Ward's Book of Days.
Pages of interesting anniversaries.
What happened on this day in history.
On this day in history in 1936, the Crystal Palace burned down.
The Crystal Palace was an iron framed glass building, originally built in Hyde Park to house the Great Exhibition of 1851, and was moved to Bromley in 1854, where it stood until 1936. It was likely transported by the best moving company that could be found at the time.
The Crystal Palace was conceived by Prince Albert, husband of Queen Victoria, to contain his grandiose scheme, The Great Exhibition. Albert had planned to hold a great festival of every manufactured good from Britain and abroad, in order to encourage British industry. Unfortunately he could not get permission for a permanent building and therefore had to build a structure that could be dismantled after the event, and then possibly moved by a moving company.
Albert gave the commission for the construction of the building to Joseph Paxton, a landscape gardener who had never built anything before, but who was adept at manufacturing greenhouses for his nursling plants. The structure that Paxton created was a giant greenhouse, assembled in the Classical style, with an intricate network of iron poles, sustaining panes of clear glass. The edifice was built in the cruciform style, similar to an ancient cathedral, with a nave measuring 1,848 feet by 408 feet, and a transept of 950 feet by 408 feet, all at a height of 108 feet. The site occupied 18 acres, with a table display space of over 8 miles. It was given the name ‘Crystal Palace’ by the satirical magazine Punch.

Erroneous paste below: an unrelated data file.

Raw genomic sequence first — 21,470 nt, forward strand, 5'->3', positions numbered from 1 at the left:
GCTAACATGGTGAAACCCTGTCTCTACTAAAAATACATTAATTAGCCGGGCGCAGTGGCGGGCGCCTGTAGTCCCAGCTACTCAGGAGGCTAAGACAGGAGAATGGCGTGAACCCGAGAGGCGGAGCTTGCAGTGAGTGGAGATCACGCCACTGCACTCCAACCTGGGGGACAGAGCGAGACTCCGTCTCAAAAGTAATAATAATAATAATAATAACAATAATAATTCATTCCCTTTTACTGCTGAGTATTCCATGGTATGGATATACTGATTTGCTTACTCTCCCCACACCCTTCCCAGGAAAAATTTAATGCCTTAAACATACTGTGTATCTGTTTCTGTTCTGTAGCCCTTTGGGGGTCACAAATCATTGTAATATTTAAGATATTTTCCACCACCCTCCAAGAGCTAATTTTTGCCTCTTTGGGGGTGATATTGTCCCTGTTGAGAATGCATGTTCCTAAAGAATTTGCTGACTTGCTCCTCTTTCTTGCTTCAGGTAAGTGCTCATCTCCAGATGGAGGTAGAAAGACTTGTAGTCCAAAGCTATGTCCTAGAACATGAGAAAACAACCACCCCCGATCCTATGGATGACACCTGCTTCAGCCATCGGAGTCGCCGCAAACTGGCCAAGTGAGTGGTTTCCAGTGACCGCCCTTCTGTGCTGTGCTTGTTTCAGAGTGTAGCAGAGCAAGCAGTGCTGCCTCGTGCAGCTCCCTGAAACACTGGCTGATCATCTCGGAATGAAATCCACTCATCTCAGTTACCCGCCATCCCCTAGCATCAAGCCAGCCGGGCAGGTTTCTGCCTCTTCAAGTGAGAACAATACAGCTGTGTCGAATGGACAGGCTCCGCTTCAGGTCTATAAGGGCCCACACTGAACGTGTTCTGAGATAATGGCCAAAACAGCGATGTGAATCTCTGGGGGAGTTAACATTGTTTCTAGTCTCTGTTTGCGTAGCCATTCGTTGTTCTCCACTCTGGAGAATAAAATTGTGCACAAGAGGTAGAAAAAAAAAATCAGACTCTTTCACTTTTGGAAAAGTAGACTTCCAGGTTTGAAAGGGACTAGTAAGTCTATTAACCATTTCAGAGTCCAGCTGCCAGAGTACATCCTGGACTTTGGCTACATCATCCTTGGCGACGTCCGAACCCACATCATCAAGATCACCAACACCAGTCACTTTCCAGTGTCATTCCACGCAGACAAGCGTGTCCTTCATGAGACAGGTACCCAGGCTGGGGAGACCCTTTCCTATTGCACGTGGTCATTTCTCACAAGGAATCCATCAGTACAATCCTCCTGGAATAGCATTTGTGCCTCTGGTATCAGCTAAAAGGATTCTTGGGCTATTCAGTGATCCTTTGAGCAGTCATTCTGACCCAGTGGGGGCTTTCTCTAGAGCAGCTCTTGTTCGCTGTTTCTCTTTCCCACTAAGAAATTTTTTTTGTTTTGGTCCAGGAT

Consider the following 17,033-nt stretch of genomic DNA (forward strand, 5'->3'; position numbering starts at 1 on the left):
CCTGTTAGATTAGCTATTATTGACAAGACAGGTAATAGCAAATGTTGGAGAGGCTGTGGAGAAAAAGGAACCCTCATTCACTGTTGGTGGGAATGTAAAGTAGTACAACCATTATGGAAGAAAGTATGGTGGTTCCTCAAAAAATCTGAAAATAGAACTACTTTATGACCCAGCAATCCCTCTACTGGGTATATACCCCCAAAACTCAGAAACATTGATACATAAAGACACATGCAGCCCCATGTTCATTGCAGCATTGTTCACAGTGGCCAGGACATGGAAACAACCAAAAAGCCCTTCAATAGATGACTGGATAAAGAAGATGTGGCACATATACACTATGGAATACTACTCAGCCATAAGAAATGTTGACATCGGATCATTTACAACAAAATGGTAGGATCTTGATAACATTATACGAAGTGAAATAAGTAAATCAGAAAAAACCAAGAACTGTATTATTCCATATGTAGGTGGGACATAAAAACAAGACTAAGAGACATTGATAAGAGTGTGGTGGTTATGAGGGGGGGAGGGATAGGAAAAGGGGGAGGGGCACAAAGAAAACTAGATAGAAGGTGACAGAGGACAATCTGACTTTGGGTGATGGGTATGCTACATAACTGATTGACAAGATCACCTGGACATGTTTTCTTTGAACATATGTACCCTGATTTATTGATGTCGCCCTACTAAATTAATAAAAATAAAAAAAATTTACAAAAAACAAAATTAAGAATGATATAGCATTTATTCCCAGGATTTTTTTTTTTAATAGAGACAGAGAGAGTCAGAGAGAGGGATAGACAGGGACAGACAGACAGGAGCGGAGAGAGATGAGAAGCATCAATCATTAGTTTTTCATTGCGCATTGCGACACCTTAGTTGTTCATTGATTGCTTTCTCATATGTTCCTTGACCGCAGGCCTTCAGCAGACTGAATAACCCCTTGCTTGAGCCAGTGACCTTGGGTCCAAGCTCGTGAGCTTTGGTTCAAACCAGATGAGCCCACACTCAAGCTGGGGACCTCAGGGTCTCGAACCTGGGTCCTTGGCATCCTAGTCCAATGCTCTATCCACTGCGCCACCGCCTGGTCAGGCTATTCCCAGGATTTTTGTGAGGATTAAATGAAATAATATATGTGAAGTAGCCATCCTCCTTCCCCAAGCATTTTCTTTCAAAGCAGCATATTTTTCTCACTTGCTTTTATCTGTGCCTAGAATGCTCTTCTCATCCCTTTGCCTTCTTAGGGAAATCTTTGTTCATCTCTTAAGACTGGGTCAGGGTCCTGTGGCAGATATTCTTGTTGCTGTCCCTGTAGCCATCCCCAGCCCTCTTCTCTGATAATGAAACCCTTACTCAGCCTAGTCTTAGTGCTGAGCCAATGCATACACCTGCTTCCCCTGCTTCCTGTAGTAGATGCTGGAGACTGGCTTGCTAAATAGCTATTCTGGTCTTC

The exhibition opened on 1st May 1851. Items on display included such modern artefacts as steam pumps, automated cotton looms, dentures and artificial limbs. In the centre of the building was a pond, containing an Amazonian lily, Victoria regia, the leaves of which were sturdy enough to bear the weight of Paxton’s young daughter. The event was a considerable success and ended with a closing ceremony on 15th October 1851.
The building was then dismantled, most likely transported by some kind of a moving company, and re-erected in south London, at the top of Sydenham hill, about where the National Sports Centre now stands [SE19 2BB], to become a permanent exhibition centre. One of its first attractions was a dinosaur exhibition with replicas of prehistoric creatures, of life size dimensions but sadly not anatomically accurate. The exhibitor hosted a dinner party within the bowels of an Iguanodon. The adjoining park became the venue for FA cup finals, and even before the founding of Crystal Palace FC, a team bearing the name Crystal Palace entered the competition.
In the early Twentieth Century, the fortunes of the Crystal Palace declined, largely due to lack of interest in public exhibitions. During the First World War, it was used as a naval training base, under the name of HMS Victory VI. In 1918, it became the first Imperial War Museum. In 1936, the Crystal Palace put on occasional firework exhibitions. On one fateful day, no-one is quite sure how, there was an explosion, which developed into a fire, which spread and engulfed the building. After the fire was extinguished, all that remained were two towers which were badly deformed by the conflagration. Even these minor relics had to be dismantled during the Second World War, as they were perceived as a conspicuous landmark for enemy bombers.
For another iconic British building, click on the Tower!
McKean, John. The Crystal Palace. Architecture in Detail series.
Buy it here at Amazon
Previous day Next day
©2006 Ward’s Book of Days